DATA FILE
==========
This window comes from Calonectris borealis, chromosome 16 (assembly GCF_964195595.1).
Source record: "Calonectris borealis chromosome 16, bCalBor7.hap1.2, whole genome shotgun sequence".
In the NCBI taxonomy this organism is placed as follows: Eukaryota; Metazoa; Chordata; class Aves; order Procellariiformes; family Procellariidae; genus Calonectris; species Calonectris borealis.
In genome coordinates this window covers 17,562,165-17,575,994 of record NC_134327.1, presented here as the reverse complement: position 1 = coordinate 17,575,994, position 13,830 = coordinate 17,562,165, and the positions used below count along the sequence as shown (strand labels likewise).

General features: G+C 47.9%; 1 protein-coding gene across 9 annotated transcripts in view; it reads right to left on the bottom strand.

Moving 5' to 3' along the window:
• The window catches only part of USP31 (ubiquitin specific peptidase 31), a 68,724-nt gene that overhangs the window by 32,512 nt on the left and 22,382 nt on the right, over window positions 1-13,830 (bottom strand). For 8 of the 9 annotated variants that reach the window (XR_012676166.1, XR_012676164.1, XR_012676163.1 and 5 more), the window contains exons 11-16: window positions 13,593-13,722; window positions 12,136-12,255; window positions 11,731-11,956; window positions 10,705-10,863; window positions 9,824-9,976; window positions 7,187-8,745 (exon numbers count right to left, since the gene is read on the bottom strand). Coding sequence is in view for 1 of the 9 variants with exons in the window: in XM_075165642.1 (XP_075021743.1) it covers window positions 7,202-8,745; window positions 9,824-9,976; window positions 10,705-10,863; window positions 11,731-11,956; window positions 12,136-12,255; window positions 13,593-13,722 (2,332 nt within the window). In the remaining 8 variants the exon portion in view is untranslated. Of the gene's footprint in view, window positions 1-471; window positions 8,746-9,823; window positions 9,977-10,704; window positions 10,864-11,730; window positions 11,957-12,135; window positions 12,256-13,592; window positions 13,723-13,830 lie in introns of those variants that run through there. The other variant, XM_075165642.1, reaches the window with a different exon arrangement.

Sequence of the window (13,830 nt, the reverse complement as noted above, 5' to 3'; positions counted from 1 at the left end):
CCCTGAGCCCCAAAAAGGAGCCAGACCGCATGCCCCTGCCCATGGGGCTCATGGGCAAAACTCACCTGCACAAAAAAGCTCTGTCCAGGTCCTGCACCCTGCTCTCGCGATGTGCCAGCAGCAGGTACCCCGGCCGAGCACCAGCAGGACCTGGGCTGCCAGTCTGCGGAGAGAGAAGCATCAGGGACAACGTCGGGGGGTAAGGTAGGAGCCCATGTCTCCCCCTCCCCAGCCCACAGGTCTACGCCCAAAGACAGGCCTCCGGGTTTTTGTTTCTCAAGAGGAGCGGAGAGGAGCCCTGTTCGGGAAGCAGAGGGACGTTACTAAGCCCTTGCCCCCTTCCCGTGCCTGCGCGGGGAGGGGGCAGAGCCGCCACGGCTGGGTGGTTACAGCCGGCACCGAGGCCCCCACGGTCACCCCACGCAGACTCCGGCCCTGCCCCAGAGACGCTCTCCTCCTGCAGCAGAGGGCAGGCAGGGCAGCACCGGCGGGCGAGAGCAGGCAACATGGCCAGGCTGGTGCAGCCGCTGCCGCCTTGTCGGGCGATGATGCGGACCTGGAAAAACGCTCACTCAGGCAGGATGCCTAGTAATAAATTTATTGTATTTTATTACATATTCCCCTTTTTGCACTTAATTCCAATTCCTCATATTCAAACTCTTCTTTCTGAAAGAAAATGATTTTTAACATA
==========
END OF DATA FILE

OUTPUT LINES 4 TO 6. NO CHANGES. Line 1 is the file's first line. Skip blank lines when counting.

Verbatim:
In genome coordinates this window covers 17,562,165-17,575,994 of record NC_134327.1, presented here as the reverse complement: position 1 = coordinate 17,575,994, position 13,830 = coordinate 17,562,165, and the positions used below count along the sequence as shown (strand labels likewise).

General features: G+C 47.9%; 1 protein-coding gene across 9 annotated transcripts in view; it reads right to left on the bottom strand.

Moving 5' to 3' along the window: